Omicron and Delta variants ’neutralised’ by isolated antibodies
The Omicron and Delta variants of Covid-19 have been shown to be neutralised when using antibodies isolated from recovered patients
A team of researchers from Tel Aviv University has demonstrated that antibodies isolated from the immune system of recovered Covid-19 patients are effective in neutralising all known strains of the virus, including the Delta and the Omicron variants.
According to the researchers, this discovery may eliminate the need for repeated booster vaccinations and strengthen the immune system of populations at risk.
The research was led by Dr Natalia Freund and doctoral students Michael Mor and Ruofan Lee of the Department of Clinical Microbiology and Immunology at the Sackler Faculty of Medicine. The study was conducted in collaboration with Dr Ben Croker of the University of California San Diego. Professor Ye Xiang of Tsinghua University in Beijing. Professor Meital Gal-Tanamy and Dr Moshe Dessau of Bar-Ilan University also took part in the study.
The present study is a continuation of a preliminary study conducted in October 2020, at the height of the Covid-19 crisis. At that time, Freund and her colleagues sequenced all the B immune system cells from the blood of people who had recovered from the original Covid strain in Israel, and isolated nine antibodies that the patients produced. The researchers now found that some of these antibodies are very effective in neutralising the new coronavirus variants, Delta and Omicron. The discovery raises hopes of the global population becoming immune to Covid-19 and all its variants.
Freund said: “In the previous study, we showed that the various antibodies that are formed in response to infection with the original virus are directed against different sites of the virus. The most effective antibodies were those that bound to the virus’ ‘spike’ protein, in the same place where the spike binds the cellular receptor ACE2. Of course, we were not the only ones to isolate these antibodies, and the global health system made extensive use of them until the arrival of the different variants of the coronavirus, which in fact rendered most of those antibodies useless.
“In the current study, we proved that two other antibodies, TAU-1109 and TAU-2310, which bind the viral spike protein in a different area from the region where most of the antibodies were concentrated until now (and were therefore less effective in neutralising the original strain) are actually very effective in neutralising the Delta and Omicron variants.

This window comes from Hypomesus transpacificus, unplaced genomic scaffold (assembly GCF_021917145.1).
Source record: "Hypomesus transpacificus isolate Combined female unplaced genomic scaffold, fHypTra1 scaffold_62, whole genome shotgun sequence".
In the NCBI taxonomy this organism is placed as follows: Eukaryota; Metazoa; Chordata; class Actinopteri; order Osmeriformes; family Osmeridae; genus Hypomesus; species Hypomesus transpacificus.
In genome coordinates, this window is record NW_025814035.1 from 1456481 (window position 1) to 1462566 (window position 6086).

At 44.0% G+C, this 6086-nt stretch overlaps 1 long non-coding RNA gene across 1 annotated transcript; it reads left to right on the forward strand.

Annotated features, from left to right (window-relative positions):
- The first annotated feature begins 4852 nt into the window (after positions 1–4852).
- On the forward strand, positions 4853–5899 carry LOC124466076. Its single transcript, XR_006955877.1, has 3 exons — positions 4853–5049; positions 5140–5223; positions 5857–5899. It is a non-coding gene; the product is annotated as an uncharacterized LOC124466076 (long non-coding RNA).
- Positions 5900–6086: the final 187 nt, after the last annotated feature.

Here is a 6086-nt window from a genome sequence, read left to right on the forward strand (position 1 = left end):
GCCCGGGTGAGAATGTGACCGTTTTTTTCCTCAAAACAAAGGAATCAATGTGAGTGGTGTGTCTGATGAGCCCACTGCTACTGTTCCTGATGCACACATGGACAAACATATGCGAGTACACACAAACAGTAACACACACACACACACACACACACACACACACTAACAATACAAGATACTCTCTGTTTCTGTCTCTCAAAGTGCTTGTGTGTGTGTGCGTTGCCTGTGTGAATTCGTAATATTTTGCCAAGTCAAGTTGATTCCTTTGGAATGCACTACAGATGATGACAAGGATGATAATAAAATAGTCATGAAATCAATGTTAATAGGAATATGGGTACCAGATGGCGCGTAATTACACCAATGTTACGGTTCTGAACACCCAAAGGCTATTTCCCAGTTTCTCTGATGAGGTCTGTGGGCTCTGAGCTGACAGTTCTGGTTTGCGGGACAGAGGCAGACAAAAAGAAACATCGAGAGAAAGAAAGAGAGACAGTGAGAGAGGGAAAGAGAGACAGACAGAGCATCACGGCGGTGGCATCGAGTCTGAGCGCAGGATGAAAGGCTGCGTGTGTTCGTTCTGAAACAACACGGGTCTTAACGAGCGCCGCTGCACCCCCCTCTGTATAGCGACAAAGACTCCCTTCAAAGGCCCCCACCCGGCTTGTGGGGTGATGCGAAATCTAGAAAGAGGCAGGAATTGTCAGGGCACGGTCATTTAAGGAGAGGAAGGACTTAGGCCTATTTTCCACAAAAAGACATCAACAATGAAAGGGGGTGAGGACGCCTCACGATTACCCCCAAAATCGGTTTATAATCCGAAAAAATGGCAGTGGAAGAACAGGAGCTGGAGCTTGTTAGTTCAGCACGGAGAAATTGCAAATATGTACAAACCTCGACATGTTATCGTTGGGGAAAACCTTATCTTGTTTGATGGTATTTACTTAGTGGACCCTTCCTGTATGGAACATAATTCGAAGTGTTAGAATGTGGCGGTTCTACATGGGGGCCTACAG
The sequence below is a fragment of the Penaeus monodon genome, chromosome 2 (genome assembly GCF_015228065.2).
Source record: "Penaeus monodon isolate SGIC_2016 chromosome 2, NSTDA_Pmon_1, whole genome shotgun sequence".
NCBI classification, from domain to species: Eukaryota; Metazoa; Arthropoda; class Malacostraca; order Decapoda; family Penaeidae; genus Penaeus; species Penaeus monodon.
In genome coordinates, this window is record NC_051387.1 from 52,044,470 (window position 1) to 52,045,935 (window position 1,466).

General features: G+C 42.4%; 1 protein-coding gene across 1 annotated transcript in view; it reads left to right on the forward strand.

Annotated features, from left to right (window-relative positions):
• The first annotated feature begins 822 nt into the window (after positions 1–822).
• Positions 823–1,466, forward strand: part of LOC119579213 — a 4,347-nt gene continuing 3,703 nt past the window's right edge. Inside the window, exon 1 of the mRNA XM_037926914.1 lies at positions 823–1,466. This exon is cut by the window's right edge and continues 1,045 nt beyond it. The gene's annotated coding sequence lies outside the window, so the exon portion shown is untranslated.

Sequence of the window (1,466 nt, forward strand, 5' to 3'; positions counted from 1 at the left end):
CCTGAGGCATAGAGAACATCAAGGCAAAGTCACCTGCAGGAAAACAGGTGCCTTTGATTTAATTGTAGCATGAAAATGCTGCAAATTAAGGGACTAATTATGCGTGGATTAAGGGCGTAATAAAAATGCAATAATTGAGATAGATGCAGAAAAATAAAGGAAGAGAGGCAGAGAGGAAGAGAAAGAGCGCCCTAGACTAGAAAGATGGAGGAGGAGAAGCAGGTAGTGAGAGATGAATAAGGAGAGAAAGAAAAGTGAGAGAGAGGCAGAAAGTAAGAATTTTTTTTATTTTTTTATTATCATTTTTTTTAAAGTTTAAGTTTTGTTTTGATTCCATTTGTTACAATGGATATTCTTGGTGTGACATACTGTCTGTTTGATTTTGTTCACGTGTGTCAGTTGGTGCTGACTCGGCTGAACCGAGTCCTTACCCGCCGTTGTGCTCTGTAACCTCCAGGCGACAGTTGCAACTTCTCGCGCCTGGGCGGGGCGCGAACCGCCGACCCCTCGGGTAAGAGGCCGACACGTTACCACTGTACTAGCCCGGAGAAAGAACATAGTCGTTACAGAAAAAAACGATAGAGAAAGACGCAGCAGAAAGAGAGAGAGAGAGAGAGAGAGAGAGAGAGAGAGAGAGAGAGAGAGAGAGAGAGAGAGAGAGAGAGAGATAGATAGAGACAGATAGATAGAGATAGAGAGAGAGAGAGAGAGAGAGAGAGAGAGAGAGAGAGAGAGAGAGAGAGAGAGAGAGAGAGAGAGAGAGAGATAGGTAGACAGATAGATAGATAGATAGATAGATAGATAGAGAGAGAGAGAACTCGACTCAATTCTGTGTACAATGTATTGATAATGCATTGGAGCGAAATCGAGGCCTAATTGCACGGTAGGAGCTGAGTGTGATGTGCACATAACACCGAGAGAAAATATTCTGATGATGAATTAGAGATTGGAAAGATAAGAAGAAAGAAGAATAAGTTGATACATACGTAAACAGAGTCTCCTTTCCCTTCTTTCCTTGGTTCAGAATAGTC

“According to our findings, the effectiveness of the first antibody, TAU-1109, in neutralising the Omicron strain is 92%, and in neutralising the Delta strain, 90%. The second antibody, TAU-2310, neutralises the Omicron variant with an efficacy of 84%, and the Delta variant with an efficacy of 97%.”
All known covid strains
According to Freund, the surprising effectiveness of these antibodies might be related to the evolution of the virus.
“The infectivity of the virus increased with each variant because each time, it changed the amino acid sequence of the part of the spike protein that binds to the ACE2 receptor, thereby increasing its infectivity and at the same time evading the natural antibodies that were created following vaccinations.
“In contrast, the antibodies TAU-1109 and TAU-2310 don’t bind to the ACE2 receptor binding site, but to another region of the spike protein – an area of the viral spike that for some reason does not undergo many mutations – and they are therefore effective in neutralising more viral variants. These findings emerged as we tested all the known Covid strains to date.”
The two antibodies, cloned in Freund’s laboratory at Tel Aviv University, were sent for tests to check their effectiveness against live viruses in laboratory cultures at the University of California San Diego, and against pseudoviruses in the laboratories of the Faculty of Medicine of Bar-Ilan University in the Galilee; the results were identical and equally encouraging in both tests.
The study was published in the Nature journal Communications Biology.
Image: Dr Natalia Freund. Credit: Tel Aviv University.